Local Plans

It’s often helpful to see how someone else has developed their plan. Click on the toggles below to see how some local practitioners have developed their plan.

Mecklenburg County North Carolina 5 A Day Action Plan

The Mecklenburg County Health Department in Charlotte, North Carolina developed its own local 5 A Day plan. The goal of the plan is to get at least 22% of the county population to eat at least 5 fruits and vegetables a day. The plan focuses on access to fruits and vegetables and education about the importance of fruits and vegetables.

Ottawa County Kansas Heart Disease Prevention Plans

Ottawa County Kansas is a rural community in North Central Kansas. Starting in 2004 the agencies that offer programs in nutrition, physical activity, and tobacco control developed a multi-agency, countywide plan to prevent and reduce heart disease deaths. Every year since the providers have updated that plan. The agencies involved in this effort include Extension, health department, hospital, wellness center, physicians practice, schools, and health planning commission.

Strategic Plan for the Prevention and Treatment of Overweight Children in Houston – Harris County

In September 2002, St. Luke’s Episcopal Health Charities commenced the Houston – Harris County Youth Nutrition and Fitness Initiative (YNFI) in Houston’s East End. Thirty-one community and academic members participated in a series of seven planning dialogues for the design and implementation of a multi-phase intervention strategy to address the public health concern surrounding kids and obesity. The result of these meetings and subsequent work is a strategic, comprehensive, community-based program for the treatment and prevention of overweight children and adolescents

San Diego County Childhood Obesity Action Plan

The San Diego County Childhood Obesity Action Plan is the guiding document for the San Diego County Childhoold Obesity Initiative (COI), a public-private partnership focused on reducing and preventin gchildhood obestiy through policy, systems, and environmental change.  The document includes case studies, which highlight the best-practice examples of how partners have put these obesity prevention strategies into practice.


  Nutrition and Physical Activity Plan Template : Guidance on what to include in a nutrition and/or physical activity plan

Nutrition and Physical Activity Plan Template Instructions : You will need these step-by-step instructions if you use the plan template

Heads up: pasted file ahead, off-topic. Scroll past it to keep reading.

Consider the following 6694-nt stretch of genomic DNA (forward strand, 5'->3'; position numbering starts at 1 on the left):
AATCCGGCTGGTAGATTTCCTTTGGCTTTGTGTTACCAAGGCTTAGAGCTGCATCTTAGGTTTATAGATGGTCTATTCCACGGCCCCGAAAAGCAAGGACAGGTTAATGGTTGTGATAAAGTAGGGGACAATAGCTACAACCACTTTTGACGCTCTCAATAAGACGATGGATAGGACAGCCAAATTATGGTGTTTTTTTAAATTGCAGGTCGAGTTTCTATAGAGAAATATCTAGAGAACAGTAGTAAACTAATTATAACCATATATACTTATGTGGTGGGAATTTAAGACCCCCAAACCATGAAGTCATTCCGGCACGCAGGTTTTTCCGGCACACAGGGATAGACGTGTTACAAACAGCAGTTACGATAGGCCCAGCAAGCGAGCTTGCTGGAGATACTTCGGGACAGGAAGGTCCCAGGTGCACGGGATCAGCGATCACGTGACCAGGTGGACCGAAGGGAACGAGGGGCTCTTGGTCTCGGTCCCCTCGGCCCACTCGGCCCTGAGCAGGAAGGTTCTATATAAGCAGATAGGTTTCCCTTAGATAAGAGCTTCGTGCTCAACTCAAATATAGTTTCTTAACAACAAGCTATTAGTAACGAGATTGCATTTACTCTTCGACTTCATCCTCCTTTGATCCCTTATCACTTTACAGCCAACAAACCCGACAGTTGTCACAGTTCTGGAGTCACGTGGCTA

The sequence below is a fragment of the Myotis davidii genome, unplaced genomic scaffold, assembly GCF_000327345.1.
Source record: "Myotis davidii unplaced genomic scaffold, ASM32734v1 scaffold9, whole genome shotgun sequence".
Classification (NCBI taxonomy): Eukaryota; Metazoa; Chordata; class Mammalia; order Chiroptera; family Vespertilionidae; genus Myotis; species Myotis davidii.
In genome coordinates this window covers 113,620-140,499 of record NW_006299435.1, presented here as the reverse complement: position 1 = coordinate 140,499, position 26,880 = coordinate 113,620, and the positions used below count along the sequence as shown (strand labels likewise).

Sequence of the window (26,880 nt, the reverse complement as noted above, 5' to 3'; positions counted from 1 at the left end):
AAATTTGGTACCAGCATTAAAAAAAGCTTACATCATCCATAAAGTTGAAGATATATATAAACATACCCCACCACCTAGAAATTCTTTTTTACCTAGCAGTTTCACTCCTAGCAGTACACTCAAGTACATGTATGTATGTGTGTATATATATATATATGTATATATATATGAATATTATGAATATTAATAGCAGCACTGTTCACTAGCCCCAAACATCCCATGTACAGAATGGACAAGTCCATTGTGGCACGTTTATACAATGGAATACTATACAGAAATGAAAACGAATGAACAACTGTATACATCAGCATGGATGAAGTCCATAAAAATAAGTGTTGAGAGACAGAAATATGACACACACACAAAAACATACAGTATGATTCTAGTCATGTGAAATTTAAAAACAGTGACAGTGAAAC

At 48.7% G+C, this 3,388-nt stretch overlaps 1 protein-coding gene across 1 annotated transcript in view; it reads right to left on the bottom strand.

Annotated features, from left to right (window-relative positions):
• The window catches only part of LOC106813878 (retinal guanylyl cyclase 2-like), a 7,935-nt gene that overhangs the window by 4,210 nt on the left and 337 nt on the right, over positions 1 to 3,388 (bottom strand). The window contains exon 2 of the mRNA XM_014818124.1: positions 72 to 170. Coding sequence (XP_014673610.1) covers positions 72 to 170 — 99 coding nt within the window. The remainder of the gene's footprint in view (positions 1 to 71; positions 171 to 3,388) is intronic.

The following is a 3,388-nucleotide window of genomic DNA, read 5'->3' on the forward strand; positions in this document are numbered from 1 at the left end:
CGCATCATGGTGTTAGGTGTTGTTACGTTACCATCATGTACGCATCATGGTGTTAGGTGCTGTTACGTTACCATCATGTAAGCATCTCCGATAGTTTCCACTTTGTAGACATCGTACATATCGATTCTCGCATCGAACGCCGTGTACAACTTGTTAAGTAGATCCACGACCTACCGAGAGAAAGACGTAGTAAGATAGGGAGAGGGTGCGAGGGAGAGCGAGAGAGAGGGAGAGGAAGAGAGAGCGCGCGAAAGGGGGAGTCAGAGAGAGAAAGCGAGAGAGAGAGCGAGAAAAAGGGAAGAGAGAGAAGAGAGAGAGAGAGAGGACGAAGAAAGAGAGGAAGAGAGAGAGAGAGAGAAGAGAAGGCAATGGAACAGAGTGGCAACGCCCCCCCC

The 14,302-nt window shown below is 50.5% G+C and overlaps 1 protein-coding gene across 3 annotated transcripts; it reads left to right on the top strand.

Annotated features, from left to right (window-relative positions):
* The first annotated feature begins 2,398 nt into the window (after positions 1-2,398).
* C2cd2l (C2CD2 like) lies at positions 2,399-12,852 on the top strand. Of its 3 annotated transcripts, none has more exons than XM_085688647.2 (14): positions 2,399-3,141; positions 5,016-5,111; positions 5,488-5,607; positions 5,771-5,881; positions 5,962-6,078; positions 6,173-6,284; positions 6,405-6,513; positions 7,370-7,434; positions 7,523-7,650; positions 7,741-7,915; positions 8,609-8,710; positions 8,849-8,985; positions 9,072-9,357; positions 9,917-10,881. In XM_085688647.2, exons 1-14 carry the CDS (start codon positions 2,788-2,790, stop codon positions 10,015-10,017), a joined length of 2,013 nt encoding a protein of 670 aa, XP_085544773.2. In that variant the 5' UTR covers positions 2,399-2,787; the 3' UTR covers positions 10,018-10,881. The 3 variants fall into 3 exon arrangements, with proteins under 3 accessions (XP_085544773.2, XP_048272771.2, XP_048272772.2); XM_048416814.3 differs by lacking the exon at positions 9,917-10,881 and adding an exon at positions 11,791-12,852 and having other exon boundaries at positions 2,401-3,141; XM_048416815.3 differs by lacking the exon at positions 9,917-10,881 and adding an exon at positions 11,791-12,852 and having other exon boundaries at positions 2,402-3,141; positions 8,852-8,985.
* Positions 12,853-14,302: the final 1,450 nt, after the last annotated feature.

Example Program Work Plan : See this file for ideas on how to complete the program work plan

  Example Evaluation Work Plan : See this file for examples of how to complete the evaluation work plan




People work together in a number of ways, in coalitions, partnerships, committees, teams, task forces, and so on. The tools in Moving to the Future will help you no matter how your group is structured. To make Moving to the Future friendly to people working together in different ways, we use these group terms interchangeably. So, if you are working in a formal committee and Moving to the Future uses the word team, the information applies to you as well.


In Moving to the Future, the word program is defined broadly and could encompass any group of activities including projects, services, programs, and policy or environmental changes.

Nutrition and Physical Activity

In Moving to the Future, we often pair the wordnutrition with the phrase physical activity, as for example in “address the nutrition and physical activity needs” or “develop a nutrition and physical activity plan.” This does not suggest that these materials are only useful to people working on community-based nutrition AND physical activity programs. You can use the Moving to the Future resources to develop a plan focused only on nutrition or a plan focused only on physical activity. Moving to the Future provides guidance on a process–not on content. In fact, these materials could be adapted and used to develop a teen pregnancy prevention plan, for example, or a plan for any other community health priority.

Be Flexible & Realistic

Moving to the Future principles Flexible and Realistic are the bywords of this approach. The intent of Moving to the Future is to provide guidance. Use what is helpful and modify materials to meet your needs. Planning and implementing community-based programs is not work that can be done perfectly. Do the best you can, given your real-world limitations, and commit to making improvements every year.